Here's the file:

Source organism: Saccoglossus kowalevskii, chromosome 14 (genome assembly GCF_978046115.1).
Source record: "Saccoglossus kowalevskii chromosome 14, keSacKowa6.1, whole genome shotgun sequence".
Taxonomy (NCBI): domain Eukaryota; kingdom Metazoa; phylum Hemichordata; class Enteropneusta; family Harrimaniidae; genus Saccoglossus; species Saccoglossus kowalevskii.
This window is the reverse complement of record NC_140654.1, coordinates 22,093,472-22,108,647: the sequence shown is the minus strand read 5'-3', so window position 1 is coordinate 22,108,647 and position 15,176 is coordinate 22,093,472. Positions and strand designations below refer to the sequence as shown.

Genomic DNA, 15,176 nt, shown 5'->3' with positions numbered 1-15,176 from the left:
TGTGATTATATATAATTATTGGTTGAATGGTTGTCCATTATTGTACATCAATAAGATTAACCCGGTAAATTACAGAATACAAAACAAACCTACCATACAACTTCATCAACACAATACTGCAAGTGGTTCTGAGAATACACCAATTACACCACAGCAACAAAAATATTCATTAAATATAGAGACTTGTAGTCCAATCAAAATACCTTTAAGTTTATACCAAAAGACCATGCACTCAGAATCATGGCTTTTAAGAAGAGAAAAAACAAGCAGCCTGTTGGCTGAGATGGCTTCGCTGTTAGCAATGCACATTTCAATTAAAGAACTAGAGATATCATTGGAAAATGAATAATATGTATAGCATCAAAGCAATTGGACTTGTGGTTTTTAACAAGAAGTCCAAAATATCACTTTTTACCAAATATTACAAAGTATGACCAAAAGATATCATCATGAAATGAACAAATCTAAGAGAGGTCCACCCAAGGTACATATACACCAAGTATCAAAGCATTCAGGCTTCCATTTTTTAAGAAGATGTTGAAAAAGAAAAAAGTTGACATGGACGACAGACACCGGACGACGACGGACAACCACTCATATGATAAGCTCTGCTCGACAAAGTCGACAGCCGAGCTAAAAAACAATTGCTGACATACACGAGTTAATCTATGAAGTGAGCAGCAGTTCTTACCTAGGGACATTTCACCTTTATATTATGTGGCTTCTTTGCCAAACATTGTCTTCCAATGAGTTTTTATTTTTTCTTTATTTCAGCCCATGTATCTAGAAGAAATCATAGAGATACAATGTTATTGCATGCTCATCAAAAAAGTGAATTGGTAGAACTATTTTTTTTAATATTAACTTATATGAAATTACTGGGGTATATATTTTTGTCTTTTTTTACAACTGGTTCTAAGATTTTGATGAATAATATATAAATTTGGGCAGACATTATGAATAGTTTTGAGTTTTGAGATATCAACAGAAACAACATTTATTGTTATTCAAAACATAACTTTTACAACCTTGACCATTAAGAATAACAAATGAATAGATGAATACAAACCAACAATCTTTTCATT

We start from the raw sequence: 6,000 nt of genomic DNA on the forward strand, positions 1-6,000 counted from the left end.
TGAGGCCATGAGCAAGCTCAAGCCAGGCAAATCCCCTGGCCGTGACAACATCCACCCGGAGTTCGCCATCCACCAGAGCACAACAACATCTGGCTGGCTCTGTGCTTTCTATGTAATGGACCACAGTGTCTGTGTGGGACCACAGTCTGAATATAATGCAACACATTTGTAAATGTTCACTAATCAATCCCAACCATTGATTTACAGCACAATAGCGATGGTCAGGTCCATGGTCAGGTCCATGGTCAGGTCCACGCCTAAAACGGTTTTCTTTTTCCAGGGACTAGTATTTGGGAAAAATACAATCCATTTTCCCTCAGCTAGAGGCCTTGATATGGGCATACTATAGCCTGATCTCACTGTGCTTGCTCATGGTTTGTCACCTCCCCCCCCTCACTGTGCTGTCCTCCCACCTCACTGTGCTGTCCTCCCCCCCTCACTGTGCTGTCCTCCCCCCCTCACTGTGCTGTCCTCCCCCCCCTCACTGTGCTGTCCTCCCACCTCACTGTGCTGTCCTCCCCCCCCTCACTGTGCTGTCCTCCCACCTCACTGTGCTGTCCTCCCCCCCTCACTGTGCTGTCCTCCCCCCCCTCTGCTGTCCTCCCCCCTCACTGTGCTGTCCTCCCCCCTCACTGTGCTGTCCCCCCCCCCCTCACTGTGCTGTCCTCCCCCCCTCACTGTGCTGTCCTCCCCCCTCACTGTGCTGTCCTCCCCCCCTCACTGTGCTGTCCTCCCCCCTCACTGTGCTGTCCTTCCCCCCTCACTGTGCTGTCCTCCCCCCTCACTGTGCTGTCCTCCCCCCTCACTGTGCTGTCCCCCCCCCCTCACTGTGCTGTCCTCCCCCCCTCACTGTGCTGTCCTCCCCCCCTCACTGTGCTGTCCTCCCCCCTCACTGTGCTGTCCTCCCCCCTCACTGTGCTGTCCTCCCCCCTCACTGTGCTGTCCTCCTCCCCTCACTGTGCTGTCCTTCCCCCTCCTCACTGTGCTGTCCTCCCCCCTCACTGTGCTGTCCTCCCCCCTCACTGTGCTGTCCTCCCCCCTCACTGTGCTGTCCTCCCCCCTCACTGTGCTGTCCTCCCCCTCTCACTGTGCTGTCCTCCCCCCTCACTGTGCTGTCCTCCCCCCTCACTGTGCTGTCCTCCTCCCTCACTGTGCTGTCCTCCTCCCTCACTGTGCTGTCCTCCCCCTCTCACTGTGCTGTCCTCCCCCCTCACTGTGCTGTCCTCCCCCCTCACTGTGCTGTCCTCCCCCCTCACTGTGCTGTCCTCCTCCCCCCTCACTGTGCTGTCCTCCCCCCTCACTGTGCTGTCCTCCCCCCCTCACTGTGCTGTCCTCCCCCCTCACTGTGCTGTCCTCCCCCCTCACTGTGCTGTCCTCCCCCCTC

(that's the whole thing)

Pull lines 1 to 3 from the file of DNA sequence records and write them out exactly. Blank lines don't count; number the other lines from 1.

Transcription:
Source organism: Saccoglossus kowalevskii, chromosome 14 (genome assembly GCF_978046115.1).
Source record: "Saccoglossus kowalevskii chromosome 14, keSacKowa6.1, whole genome shotgun sequence".
Taxonomy (NCBI): domain Eukaryota; kingdom Metazoa; phylum Hemichordata; class Enteropneusta; family Harrimaniidae; genus Saccoglossus; species Saccoglossus kowalevskii.